Generic Dockerfiles for Talend Jobs

Overview

This article explains how to create a generic Dockerfile that fits a standard use of Talend Jobs.

 

You will start with a Talend ETL Job. A Job is a standard Java application that requires some elements to execute, like parameters or a file system.

 

Sample Job

To demonstrate how to build a standard Dockerfile for a Talend Job, below is a very simple example Job.

sample_job.jpg

 

As you can see, there is nothing complex here.

 

Context

In this Job, you use two parameters, also known as context variables, to configure your Job.

  • nbrows: Number of rows generated by the component tRowGenerator
  • folder: Folder where your output file will be generated

 

Context Panel

context.jpg

 

tRowGenerator

trowgenerator.jpg

 

tFileOutputDelimited

Sans titre.png

 

So, you have two variables that will be configured at run time:

  • nbrows is a standard variable, so for a Docker container you can consider it an environment variable or command argument.
  • folder is also a standard variable, but it implies a storage folder. Remember, containers are ephemeral, so if you store this file without any configuration, it will be lost at the end. For this folder, you have to configure a volume.

 

  1. Build your Job. Keep the default configuration and the default archive name.

    Export.jpg

     

  2. Once generated, if you unzip it, you can see this file list:

    tree.jpg

     

  3. There are few elements and parameters you have to consider when building your Dockerfile.

    1. GenericJob_run.sh

      A shell script that allows you to run your Job. In this script, you have to pay attention to a few parameters for your Dockerfile:

      • --context=Default

        Defines the context as default. It can be customized, but this example bypasses it.

      • "$@"

        Accepts additional parameters from the command line.

        You have two ways of passing parameters:

        • Using arguments to override context parameters.
        • Using a volume file to change the Default.properties file. In this example, you use a volume file to change the configuration.
    2. Log4j.xml

      A file that allows you to change the log4j level in your Job and more.

 

Dockerfile

This is one example of a very generic Dockerfile you can create.

In the following example, I used mgainhao as my username. You can replace mgainhao with your own username.

 

FROM mgainhao/java:1.8

ARG talend_job=GenericJob
ARG talend_version=0.1

LABEL maintainer="mgainhao@talend.com" \
    talend.job=${talend_job} \
    talend.version=${talend_version}

ENV TALEND_JOB ${talend_job}
ENV TALEND_VERSION ${talend_version}
ENV ARGS ""

WORKDIR /opt/talend

COPY ${TALEND_JOB}_${talend_version}.zip .

### Install Talend Job
RUN yum install -y unzip && \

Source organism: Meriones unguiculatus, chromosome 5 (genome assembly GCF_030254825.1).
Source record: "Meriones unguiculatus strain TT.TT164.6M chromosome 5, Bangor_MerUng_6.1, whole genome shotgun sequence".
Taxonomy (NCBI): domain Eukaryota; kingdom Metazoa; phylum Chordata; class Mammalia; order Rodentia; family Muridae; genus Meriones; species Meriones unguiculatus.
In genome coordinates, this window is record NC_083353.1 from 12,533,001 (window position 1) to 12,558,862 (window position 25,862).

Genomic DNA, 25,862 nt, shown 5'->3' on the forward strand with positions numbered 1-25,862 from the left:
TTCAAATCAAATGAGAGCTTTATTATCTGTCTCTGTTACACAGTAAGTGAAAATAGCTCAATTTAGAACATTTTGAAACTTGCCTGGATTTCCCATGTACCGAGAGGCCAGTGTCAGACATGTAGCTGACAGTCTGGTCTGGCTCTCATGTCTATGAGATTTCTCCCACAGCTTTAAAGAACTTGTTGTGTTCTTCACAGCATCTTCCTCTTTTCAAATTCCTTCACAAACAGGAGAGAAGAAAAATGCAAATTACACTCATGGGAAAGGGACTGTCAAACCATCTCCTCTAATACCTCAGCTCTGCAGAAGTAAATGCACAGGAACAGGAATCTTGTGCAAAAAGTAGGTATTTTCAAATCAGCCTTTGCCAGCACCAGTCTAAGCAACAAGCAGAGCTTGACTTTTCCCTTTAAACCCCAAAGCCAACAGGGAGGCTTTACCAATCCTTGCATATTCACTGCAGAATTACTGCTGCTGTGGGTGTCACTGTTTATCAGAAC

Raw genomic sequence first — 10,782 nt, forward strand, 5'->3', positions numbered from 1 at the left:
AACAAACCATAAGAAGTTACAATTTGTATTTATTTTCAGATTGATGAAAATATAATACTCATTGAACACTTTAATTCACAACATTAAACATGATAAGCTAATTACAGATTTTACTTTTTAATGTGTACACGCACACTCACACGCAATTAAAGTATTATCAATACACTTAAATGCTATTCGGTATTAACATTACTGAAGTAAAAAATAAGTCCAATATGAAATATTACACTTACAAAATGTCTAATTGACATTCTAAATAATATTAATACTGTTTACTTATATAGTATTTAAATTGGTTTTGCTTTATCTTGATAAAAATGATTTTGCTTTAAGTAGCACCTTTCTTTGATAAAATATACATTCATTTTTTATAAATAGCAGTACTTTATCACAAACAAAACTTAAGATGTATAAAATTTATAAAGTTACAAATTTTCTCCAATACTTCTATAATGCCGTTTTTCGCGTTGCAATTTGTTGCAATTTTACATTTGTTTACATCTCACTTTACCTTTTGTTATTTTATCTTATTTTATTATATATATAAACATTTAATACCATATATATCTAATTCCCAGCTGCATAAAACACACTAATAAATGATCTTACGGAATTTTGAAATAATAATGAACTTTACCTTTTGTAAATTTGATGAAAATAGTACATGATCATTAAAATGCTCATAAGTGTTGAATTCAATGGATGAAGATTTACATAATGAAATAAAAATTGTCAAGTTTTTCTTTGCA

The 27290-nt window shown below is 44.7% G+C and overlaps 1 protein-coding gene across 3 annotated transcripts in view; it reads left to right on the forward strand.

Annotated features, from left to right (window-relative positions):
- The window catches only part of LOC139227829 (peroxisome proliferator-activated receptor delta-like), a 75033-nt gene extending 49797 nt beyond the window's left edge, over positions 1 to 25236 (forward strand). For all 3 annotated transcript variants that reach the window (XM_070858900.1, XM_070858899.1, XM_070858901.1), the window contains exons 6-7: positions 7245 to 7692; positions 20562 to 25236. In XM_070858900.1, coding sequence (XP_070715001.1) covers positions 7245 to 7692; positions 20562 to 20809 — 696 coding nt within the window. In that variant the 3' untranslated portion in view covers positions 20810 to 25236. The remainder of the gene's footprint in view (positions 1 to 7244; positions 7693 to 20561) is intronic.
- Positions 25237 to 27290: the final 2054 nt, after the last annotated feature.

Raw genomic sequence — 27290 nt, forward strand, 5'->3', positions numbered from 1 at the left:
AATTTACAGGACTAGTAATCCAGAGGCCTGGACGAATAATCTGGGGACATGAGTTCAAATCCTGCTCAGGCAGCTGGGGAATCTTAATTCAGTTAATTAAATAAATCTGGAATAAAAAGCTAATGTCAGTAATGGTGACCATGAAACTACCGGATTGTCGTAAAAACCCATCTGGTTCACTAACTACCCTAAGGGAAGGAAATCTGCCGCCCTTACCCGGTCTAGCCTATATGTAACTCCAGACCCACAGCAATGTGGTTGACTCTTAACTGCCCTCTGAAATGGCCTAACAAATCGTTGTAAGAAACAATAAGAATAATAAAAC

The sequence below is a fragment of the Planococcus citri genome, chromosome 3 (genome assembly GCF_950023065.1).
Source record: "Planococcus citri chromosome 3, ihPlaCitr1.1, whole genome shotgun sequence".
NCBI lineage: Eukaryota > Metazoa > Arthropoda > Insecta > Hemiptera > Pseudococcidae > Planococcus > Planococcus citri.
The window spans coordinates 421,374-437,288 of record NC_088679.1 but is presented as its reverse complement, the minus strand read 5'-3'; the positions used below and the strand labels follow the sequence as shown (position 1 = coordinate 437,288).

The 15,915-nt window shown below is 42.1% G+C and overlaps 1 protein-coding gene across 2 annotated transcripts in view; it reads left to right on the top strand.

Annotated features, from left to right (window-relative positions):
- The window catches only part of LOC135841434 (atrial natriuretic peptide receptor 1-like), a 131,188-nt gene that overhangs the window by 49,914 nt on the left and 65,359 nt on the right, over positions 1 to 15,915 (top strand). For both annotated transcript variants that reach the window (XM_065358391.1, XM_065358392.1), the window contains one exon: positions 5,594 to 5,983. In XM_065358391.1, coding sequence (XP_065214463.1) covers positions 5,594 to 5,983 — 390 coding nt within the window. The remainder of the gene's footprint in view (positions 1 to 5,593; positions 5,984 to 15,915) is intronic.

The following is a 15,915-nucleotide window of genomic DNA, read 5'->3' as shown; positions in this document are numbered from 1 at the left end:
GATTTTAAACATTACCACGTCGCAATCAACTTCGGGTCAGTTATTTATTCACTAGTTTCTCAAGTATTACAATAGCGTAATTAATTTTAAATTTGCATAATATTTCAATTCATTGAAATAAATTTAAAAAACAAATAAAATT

unzip ${TALEND_JOB}_${TALEND_VERSION}.zip && \
    rm -rf ${TALEND_JOB}_${TALEND_VERSION}.zip && \
    chmod +x ${TALEND_JOB}/${TALEND_JOB}_run.sh

VOLUME /data

CMD ["/bin/sh","-c","${TALEND_JOB}/${TALEND_JOB}_run.sh ${ARGS}"]

 

FROM:

This example uses a Java image as a base image, but you can create your own (see the attached zip file).

FROM mgainhao/java:1.8

 

ARGS:

These arguments will be overridden at build time. They define the Job name and its version.

ARG talend_job=GenericJob
ARG talend_version=0.1

 

LABEL: (optional)

A label adds more information to your image.

LABEL maintainer="mgainhao@talend.com" \
    talend.job=${talend_job} \
    talend.version=${talend_version}

 

ENV:

These three environment variables help you install and run the container image.

ENV TALEND_JOB ${talend_job}
ENV TALEND_VERSION ${talend_version}
ENV ARGS ""

 

WORKDIR:

This changes the current directory, where binaries will be installed.

WORKDIR /opt/talend

 

COPY:

This copies your Job from your local directory to the image.

COPY ${TALEND_JOB}_${talend_version}.zip .

 

RUN:

This allows you to install your Job and make it executable.

### Install Talend Job
RUN yum install -y unzip && \
    unzip ${TALEND_JOB}_${TALEND_VERSION}.zip && \
    rm -rf ${TALEND_JOB}_${TALEND_VERSION}.zip && \
    chmod +x ${TALEND_JOB}/${TALEND_JOB}_run.sh

 

VOLUME:

This creates a volume if the Job needs to store some data.

VOLUME /data

 

CMD:

This specifies the command to run your application using environment variables.

CMD ["/bin/sh","-c","${TALEND_JOB}/${TALEND_JOB}_run.sh ${ARGS}"]

 

Building the Job Image

To build your image, run the following command:

docker build -t mgainhao/genericjob:0.1 --build-arg talend_job=GenericJob --build-arg talend_version=0.1 .

 

Running the container

To run a container, use the following command:

 

docker run --rm -ti -v /Users/mgainhao:/data -v /Users/mgainhao/log4j.xml:/opt/talend/GenericJob/log4j.xml -e ARGS="--context_param nbrows=10 --context_param folder=/data/"  mgainhao/genericjob:0.1

 

  • This part of the command allows you to change the log4j configuration with your own file:

    -v /Users/mgainhao/log4j.xml:/opt/talend/GenericJob/log4j.xml

     

  • This part of the command allows you to change the context configuration of your Job:

    -e ARGS="--context_param nbrows=10 --context_param folder=/data/"

 

Conclusion

Talend ETL Jobs are plain Java programs that can fit nicely with the idea of containers. This example showed a generic Dockerfile to build a Job, but in many cases, you will want to customize it.

 

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Last update:
‎03-20-2018 01:02 PM
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